Since the pandemic began, I have been thinking about how, with the different philosophies of how the states handled Covid, a national healthcare system might do more harm than good. I thought maybe having 51 different socialized systems might be a better answer (50 states and Puerto Rico,). [editor’s note: apparently DC doesn’t get healthcare, serves them right] Not that this would be a good solution; I’ve already written about the broken healthcare system, and I doubt this would fix those problems. However, I would prefer state-run healthcare to a national one that social democrats want. I think there is a conversation to be had about that, but, first, we need to fix the current system. The conversation with the conservative did not change my political views, but it was an interesting philosophy. While I am an individual, there are some things I cannot do alone, and I cannot pretend that the world owes me something. Rather, I should try to care for the people around me instead of trying to force an ideology on the rest of the country or the world.
Another thing that conservatives have shown me is that filter bubbles are WAY too toxic. Spending too much time with people on the American right and watching Tim Pool caused me to look at more leftists online. As a result, I started occasionally watching Destiny–a former conservative turned social democrat political streamer. I think Destiny is smarter than me, but he is incredibly naive about certain things like modern American culture. I have seen him debate people on the right and he has valid criticisms (mostly because some of these right-wingers are like how I was when I was in TPUSA). I find him to be an anomaly because, unlike other leftist streamers, he does not whine about capitalism all the time. Heck, he is probably more of a capitalist than I am. But I guess because I am less of a collectivist than him, I am not capable of agreeing with all of his policy prescriptions. On the lockdowns, for instance, I can agree with him that they were necessary at first due to the novel nature of COVID, but we would disagree on when we should have ended it. We can agree that the mRNA vaccines prevent serious illness and death, but not whether or not that justifies mandating it. This is what I mean when I say nuance. It’s why I can respect Congresspeople like Ro Khanna, a progressive, who speaks to people on the other side and advocates for others to do. Do not get me wrong— I still have my biases, but I think I am doing a better job at beating them.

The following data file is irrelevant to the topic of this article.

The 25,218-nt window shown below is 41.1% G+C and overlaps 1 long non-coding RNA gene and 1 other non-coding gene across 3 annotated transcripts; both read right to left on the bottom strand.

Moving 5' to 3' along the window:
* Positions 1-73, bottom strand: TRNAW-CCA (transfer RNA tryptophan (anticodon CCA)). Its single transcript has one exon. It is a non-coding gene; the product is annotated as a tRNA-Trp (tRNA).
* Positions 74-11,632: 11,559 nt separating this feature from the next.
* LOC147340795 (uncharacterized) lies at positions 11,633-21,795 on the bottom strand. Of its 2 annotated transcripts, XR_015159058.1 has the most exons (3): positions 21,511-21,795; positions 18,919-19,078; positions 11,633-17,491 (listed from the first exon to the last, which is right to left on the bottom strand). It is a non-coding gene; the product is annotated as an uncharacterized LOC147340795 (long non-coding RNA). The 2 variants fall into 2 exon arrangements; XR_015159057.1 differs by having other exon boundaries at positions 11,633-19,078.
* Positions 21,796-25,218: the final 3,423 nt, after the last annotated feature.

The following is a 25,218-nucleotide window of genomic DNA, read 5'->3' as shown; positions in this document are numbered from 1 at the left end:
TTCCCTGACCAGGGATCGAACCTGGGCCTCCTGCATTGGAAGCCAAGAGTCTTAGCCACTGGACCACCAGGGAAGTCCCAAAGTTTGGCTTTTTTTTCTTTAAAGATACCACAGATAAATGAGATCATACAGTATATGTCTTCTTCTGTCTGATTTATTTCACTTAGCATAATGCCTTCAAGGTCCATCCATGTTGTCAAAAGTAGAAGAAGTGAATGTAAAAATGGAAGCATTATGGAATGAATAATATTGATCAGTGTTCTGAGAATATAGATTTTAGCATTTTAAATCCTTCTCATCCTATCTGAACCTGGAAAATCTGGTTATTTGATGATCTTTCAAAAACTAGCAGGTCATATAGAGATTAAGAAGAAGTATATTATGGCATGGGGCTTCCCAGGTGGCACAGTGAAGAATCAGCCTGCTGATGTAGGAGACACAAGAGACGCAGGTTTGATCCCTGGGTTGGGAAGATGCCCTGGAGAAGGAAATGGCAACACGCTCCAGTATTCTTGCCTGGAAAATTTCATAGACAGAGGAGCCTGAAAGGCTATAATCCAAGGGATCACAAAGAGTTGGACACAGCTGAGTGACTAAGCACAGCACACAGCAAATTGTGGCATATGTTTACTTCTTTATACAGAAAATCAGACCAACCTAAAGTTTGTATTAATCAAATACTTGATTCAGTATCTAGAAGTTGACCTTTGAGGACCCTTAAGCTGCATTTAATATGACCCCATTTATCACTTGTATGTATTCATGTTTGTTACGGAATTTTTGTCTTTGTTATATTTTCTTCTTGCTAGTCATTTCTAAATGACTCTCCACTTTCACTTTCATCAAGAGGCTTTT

When I came to UT Austin, I was definitely on the left–although I had already become disillusioned with the DNC. I had begun to stray away from the left after listening to Ben Shapiro. Now, I am back somewhere close to the center–as I can understand the nuance of both sides. Soon, I will start my first full-time job, and I thank my conservative friends (even the ones with crazy policy prescriptions) for showing me the other side in a way I had never seen before. Now, we all have to help prevent civil war from breaking out and it might take nuance to do so.
If we cannot muster enough nuance for that, then a second civil war may very well be fated to happen.